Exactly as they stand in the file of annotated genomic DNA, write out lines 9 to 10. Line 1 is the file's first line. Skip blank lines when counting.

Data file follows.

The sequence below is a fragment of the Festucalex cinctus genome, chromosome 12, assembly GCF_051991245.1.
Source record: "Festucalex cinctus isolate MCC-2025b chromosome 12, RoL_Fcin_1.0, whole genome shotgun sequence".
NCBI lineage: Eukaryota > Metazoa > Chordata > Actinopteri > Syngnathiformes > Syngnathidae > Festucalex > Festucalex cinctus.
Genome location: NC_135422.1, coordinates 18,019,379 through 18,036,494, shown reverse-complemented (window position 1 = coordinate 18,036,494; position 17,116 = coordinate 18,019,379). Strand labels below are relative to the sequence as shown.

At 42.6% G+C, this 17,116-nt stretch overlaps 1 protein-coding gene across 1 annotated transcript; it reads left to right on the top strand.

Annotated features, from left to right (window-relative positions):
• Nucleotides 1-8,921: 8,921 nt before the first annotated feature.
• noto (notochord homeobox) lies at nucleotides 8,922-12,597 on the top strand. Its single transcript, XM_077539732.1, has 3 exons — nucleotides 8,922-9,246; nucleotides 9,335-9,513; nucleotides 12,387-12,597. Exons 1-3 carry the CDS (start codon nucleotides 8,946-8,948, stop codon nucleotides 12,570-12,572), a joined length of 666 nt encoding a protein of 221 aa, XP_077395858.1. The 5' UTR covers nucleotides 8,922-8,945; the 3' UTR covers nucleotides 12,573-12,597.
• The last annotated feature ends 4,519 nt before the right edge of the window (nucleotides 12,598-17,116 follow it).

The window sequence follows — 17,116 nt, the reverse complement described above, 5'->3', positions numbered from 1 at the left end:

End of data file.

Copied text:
• The last annotated feature ends 4,519 nt before the right edge of the window (nucleotides 12,598-17,116 follow it).

The window sequence follows — 17,116 nt, the reverse complement described above, 5'->3', positions numbered from 1 at the left end: